It’s been a crazy few years for fintech.
However, as Inc. reports, this might be the year that this sector becomes somewhat grounded.
Here are three of the areas that Inc. reports are likely to see a little bit of a change in the coming year:
1. Startups Could Be Acquired
As more venerable companies look for ways to remain engaged with millennials and technology, fintech startups could see some action.
Rather than trying to keep up with what’s happening with apps and technology, it might make sense to move forward with acquiring fintech startups or forming partnerships.
Just look at MasterCard at CES. The company is forming partnerships, developing its own fintech, and generally looking to stay ahead of the curve.
Inc. reports that more startups are likely to be acquired as companies look to boost their ability to take advantage of fintech for the long haul.
2. More Scrutiny for Fintech Companies
In May 2016, the situation at LendingClub blew up. Problems with loan sales resulted in the ousting of a CEO.
The issues with LendingClub had many scrambling for more transparency from financial startups in general.
While fintech isn’t likely to be in big trouble, the heady days might be over. Or, at least, things are changing a little bit.
Now, these startups are likely to need to share more about their processes and revenues. There might be more vetting.
Plus, with the interest from older companies and venture capitalists alike, there is a good chance that these fintechs could become more orderly in their efforts to create business plans and show hard data to back up their results.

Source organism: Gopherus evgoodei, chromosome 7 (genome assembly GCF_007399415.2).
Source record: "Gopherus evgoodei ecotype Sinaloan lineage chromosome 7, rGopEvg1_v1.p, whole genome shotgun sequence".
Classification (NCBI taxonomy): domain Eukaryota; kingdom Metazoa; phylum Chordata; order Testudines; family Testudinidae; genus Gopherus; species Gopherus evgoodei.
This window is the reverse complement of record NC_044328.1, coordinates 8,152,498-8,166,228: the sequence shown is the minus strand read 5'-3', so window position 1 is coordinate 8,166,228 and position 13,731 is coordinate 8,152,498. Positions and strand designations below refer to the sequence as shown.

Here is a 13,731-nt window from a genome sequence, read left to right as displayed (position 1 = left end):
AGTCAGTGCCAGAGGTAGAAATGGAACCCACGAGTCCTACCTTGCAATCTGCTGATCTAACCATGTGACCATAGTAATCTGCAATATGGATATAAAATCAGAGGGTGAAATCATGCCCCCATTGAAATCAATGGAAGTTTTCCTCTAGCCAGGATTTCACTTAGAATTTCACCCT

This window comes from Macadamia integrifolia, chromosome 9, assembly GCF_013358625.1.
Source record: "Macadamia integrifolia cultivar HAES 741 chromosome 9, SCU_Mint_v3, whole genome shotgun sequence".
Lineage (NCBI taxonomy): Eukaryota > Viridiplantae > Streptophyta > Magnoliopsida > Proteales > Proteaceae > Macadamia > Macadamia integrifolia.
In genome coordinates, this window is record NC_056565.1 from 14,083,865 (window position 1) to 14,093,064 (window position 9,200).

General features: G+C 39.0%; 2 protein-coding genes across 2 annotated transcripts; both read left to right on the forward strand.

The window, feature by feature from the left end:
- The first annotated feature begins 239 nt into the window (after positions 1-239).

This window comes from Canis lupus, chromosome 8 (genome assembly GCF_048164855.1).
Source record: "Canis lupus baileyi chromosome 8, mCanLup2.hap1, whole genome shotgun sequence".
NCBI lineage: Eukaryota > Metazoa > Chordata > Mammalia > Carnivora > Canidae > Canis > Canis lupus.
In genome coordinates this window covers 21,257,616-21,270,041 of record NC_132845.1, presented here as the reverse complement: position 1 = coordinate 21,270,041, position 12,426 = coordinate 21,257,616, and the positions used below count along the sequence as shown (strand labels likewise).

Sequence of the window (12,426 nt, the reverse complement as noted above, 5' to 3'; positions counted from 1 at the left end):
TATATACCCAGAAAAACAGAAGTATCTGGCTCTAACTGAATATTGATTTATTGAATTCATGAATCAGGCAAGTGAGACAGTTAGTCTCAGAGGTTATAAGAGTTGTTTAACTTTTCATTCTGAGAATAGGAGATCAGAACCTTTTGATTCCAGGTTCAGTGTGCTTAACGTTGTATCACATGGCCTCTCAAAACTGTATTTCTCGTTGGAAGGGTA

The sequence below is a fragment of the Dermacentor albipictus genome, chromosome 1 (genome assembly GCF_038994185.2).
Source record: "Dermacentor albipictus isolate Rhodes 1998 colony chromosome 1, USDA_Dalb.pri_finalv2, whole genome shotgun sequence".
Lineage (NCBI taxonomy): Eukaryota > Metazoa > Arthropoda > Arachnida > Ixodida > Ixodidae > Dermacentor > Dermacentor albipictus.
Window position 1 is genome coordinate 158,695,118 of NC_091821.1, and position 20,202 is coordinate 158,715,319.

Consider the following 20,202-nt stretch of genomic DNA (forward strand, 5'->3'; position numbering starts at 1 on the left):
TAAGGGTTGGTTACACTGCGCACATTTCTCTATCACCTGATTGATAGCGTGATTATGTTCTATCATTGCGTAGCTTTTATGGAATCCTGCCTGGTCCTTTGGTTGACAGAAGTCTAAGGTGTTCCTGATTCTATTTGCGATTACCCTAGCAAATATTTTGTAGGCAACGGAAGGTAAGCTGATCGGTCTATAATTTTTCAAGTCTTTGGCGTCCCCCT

It’s kind of a reining in, but it ultimately shouldn’t mean the end of fintech. It just likely means that the sector as a whole is “growing up.”
3. Valuations Should Become More Realistic
Finally, Inc. reports that fintech valuations are likely to become more realistic. Right now, more than 20 companies in the space have valuations of at least $1 billion.
That seems a little high. But fintech is hot, so things are a little crazy right now. However, valuations might come down as more questions are asked and as things cool off.
It’s hard to value fintech companies and other technology companies because everything is so new. Plus, many of these companies don’t have solid revenue yet, or even a way to reliably monetize.
In 2017, fintech and fintech payments are likely to continue to grow in popularity. We’ll see more of these companies, apps, and products.
However, things seem to be moving in a direction that allows for fintech to move solidly into its adolescence. A bit of slowing while business leaders test the climate of a new U.S. President, as well as an evaluation of what has been working (and what hasn’t) up until now, means that we’ll see a tempering.
Where do you think fintech is going in 2017?